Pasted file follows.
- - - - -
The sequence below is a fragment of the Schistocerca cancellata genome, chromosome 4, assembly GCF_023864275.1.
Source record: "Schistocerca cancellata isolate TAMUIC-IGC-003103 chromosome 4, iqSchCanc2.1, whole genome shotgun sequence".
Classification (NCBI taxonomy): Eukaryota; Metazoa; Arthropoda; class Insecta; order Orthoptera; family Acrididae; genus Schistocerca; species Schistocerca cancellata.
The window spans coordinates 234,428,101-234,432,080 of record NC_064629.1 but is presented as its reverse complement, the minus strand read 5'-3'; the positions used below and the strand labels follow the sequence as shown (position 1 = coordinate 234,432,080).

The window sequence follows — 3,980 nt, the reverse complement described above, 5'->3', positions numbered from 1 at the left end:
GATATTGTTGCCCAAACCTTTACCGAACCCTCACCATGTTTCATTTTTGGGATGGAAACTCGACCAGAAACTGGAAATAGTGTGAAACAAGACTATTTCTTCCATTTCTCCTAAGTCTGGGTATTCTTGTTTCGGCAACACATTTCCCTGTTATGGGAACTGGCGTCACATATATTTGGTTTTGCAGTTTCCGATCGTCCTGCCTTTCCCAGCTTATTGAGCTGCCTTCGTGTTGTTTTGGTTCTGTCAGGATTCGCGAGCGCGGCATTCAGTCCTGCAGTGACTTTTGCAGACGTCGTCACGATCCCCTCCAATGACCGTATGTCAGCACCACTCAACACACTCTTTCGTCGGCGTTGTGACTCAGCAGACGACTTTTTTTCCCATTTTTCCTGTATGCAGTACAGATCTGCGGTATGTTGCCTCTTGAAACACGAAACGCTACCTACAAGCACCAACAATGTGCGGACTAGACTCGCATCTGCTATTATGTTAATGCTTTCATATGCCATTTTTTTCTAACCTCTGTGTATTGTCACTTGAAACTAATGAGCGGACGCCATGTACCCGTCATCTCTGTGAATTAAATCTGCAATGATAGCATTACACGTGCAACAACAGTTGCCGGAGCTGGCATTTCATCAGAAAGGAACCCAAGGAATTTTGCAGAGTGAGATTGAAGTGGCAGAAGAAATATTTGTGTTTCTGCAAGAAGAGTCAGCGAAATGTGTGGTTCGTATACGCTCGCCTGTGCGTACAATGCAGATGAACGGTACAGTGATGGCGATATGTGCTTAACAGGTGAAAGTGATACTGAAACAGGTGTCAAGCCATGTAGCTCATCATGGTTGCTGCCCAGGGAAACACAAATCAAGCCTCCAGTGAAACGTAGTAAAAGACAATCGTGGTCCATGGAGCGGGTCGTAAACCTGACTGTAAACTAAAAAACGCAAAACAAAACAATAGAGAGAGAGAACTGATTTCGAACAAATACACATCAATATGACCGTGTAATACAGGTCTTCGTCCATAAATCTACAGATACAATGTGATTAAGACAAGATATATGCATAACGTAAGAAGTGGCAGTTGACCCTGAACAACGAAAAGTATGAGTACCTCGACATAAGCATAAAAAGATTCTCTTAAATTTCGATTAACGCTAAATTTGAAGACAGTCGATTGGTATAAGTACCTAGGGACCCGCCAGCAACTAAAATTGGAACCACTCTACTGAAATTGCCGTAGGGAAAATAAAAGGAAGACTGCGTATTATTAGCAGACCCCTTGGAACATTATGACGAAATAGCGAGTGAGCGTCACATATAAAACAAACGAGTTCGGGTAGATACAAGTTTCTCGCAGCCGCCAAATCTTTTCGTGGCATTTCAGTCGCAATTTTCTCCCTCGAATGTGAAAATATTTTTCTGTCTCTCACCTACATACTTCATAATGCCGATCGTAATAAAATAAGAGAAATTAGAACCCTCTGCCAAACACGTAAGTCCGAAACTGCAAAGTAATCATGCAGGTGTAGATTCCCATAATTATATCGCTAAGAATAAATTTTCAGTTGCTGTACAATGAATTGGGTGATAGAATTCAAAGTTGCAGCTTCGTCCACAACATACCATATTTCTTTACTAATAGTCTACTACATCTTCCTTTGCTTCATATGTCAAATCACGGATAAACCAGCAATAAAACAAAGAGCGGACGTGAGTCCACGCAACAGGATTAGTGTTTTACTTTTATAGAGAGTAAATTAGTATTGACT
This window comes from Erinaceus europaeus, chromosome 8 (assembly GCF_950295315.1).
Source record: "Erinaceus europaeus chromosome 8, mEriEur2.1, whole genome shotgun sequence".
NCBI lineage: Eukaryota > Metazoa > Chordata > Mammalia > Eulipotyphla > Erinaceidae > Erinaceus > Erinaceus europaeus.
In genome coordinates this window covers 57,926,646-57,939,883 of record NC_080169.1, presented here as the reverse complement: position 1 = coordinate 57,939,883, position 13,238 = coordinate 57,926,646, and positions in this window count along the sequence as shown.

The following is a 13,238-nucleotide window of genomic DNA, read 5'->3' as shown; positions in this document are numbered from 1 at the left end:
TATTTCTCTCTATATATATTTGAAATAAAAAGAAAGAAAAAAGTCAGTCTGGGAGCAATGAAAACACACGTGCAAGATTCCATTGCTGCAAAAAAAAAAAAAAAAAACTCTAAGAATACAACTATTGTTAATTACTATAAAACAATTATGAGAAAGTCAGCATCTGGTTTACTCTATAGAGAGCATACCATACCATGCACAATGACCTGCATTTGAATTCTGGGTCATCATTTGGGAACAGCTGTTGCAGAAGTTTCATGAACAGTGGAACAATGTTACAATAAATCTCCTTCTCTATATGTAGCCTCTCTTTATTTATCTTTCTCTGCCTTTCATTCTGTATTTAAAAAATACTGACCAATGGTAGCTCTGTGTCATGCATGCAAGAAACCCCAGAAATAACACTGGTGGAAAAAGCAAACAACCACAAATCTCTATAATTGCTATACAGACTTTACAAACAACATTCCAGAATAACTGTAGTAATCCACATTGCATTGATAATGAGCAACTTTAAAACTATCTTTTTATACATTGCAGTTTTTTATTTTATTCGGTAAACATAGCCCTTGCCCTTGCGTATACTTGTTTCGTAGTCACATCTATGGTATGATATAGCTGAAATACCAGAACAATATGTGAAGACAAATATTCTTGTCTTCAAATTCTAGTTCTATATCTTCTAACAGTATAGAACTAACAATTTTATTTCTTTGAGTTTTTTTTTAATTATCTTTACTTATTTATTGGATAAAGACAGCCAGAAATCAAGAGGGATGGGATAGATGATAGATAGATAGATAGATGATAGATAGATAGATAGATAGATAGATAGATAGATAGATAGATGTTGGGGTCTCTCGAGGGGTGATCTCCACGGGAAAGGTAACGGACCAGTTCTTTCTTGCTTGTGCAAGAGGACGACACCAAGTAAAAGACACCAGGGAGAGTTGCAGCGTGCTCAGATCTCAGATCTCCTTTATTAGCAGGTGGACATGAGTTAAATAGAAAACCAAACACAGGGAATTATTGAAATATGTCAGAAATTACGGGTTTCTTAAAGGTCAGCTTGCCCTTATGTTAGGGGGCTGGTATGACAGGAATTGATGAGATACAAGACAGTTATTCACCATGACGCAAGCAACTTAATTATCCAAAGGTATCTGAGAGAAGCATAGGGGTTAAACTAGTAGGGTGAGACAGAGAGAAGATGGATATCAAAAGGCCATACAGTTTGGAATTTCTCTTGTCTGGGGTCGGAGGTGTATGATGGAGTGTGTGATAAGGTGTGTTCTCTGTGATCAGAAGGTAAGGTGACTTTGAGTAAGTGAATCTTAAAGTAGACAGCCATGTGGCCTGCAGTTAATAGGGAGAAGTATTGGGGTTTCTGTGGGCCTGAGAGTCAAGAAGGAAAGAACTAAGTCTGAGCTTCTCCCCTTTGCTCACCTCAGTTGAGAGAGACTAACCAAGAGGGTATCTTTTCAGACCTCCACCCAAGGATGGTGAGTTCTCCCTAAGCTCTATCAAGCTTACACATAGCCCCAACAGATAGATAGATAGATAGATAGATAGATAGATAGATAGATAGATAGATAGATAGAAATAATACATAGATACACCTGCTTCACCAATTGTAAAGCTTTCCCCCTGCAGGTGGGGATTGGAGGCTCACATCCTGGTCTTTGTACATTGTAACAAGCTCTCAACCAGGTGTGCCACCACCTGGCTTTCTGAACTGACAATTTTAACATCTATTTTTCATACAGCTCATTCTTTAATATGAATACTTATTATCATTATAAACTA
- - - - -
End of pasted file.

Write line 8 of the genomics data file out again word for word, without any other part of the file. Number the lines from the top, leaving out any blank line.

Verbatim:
Source record: "Erinaceus europaeus chromosome 8, mEriEur2.1, whole genome shotgun sequence".